PRESQUE ISLE — As challenges go, the University of Maine at Presque Isle is looking at a pretty good problem to have.

With the announcement this week of a major private donation, campus administrators are asking how best to utilize 75 prime acres gifted to the university by Ray and Sandy Gauvin of Mapleton.

The parcel, located 10 minutes from the campus on State Street, includes woodland, a pond, a brook and Ray Gauvin’s modern, off-grid maple syrup camp, according to Marty Parsons, UMPI’s chief financial officer. He said the property has an appraised value of about $225,000.

“This property is really something,” Parsons said Friday. “Ray built that sugar lodge himself, and it is very well done, and all the maple syrup equipment is still there.”

The Gauvins put very few restrictions on their gift, other than that they would like to see any proceeds it might generate go toward needed renovations to the campus’ Wieden Auditorium.

But even that is not written in stone, according to Parsons.


“The flexibility they afforded us is fantastic,” he said. “If we can sell, we can put that money directly toward Wieden, or we can keep the land and use it as a living laboratory, and I will admit we are really intrigued by that.”

At the same time, Parsons said the 50-year-old auditorium is in dire need of major renovations including roof work, new seats, new flooring and other structural repairs.

A feasibility study indicates the entire project would run $3.3 million, Parsons said.

“Yes, it is pricey, but this space is extremely important to the community,” he said. “And the Gauvins recognize that, too.”

For Sandy Gauvin, the auditorium holds a special place in her heart.

A member of the Presque Isle Community Players, Gauvin remembers watching her own father perform on that very stage as part of the Presque Isle Lions variety show decades ago.


“I would watch my dad and, as a kid to see your dad on stage, he was not only a hero but a great actor,” she said. “I was so proud of him.”

Gauvin is a 1977 graduate of UMPI, and Ray Gauvin also attended classes there.

“So, the university and that auditorium loom large in our family,” Sandy Gauvin said. “We started thinking about that piece of property we had and thought giving it to the university could really work out.”

The Gauvins approached the university about two years ago with the offer, which was met with enthusiasm by campus officials.

“We are so pleased to receive such a generous gift from Ray and Sandy, who have supported the County in so many ways over the years, and (we) are delighted that this gift will help us to support our cultural arts efforts and academic programming for northern Maine,” UMPI President Linda Schott said. “Ray and Sandy are longtime supporters of higher education and patrons of the arts, so this is such a fitting gift.”

More than just a simple sugar shack, Ray Gauvin’s structure has electricity and other amenities powered by a modern solar array which, coupled with its proximity to UMPI and wild character, make it a perfect location for any number of academic pursuits, Parsons said.


“There is a pretty long list of possibilities,” he said. “The driveway is about a mile long, and from what Sandy and Ray have told me, every type of wildlife that is part of northern Maine is on that property. It is really a jewel from that perspective.”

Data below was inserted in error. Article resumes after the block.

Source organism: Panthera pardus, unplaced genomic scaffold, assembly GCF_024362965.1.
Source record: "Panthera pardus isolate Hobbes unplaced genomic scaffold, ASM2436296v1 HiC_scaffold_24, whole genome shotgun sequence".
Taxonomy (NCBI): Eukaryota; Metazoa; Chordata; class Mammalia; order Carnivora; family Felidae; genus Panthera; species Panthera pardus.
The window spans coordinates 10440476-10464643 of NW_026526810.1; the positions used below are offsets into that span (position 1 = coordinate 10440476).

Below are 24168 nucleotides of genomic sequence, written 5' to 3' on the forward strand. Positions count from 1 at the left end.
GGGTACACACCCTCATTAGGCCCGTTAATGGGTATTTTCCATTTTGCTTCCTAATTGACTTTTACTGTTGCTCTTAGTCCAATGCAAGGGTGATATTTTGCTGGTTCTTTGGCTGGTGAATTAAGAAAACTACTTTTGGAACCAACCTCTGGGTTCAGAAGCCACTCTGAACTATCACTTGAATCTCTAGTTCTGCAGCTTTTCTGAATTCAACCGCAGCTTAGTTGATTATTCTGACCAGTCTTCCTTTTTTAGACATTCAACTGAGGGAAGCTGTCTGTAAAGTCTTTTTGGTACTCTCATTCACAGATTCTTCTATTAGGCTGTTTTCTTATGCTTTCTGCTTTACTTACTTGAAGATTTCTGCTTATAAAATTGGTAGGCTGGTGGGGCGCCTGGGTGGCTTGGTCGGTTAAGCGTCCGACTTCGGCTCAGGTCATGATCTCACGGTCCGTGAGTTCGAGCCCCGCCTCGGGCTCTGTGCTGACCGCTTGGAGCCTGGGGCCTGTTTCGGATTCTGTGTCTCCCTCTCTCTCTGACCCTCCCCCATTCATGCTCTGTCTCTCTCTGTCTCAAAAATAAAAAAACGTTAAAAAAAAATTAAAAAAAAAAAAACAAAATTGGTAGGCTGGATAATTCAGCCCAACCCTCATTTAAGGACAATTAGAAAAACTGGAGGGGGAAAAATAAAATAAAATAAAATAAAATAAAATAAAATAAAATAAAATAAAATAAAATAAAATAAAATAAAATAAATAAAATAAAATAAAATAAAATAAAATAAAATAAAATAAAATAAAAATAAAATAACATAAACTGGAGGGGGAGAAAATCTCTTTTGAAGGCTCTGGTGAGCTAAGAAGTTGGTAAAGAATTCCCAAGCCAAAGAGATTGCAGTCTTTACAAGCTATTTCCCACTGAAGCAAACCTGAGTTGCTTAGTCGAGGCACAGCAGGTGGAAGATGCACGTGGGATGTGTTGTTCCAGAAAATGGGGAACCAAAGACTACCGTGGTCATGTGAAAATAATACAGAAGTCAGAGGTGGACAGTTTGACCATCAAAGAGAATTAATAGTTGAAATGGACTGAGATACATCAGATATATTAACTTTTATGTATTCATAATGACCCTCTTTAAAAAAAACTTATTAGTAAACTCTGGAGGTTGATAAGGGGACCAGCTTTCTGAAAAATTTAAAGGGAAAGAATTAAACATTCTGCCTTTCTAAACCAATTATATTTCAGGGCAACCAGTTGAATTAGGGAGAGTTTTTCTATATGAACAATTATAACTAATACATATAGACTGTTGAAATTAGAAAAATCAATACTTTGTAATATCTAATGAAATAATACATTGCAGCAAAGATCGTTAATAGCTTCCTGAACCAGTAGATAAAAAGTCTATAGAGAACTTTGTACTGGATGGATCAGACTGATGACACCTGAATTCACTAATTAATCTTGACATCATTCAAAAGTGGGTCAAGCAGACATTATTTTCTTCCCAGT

Parsons envisions courses ranging from environmental studies to art taking place in connection with the property. He even envisions students tapping maple trees and producing syrup.

The Gauvins have owned the parcel close to 20 years, and according to Mapleton tax records, they paid $1,900 in property tax on it in 2014.

Regardless of how the property is used or to what degree it aids the auditorium renovations, Parsons said the decision already has been made to re-name the auditorium the Raynold and Sandra Gauvin Family Center for Cultural Arts in recognition of the gift.

“We have a real sense of giving back to this community,” Sandy Gauvin said. “We love Aroostook County, (and) it has been so good to us.”

Ray Gauvin is the founder of Advantage Payroll, which he began in 1967 to offer payroll and related accounting services to small and midsize businesses.


In 2013, the Gauvins founded the The Gauvin County Scholarship Fund, which awards $1,000 to a senior from each of the 16 Aroostook County high schools who elect to enroll in one of the county’s four institutions of higher education — the University of Maine at Fort Kent, University of Maine at Presque Isle, Northern Maine Community College in Presque Isle and the Presque Isle campus of Husson University.

A retired teacher, Sandy Gauvin said Friday that she and her husband are happy to leave the final decision on the best use of the property to campus officials.

“Whatever they do is fine with us,” she said. “It’s great if they can sell it and use the money for the auditorium, but the teacher in me says it would be the most awesome place for learning laboratories.”

Whatever happens, Parsons said, it will not be done in haste, and there are plans to form a committee to weigh the options of selling the property outright or using it as a living laboratory.

“Working toward that decision is a good problem to have,” he said. “It’s one of those problems I’d welcome every day.”

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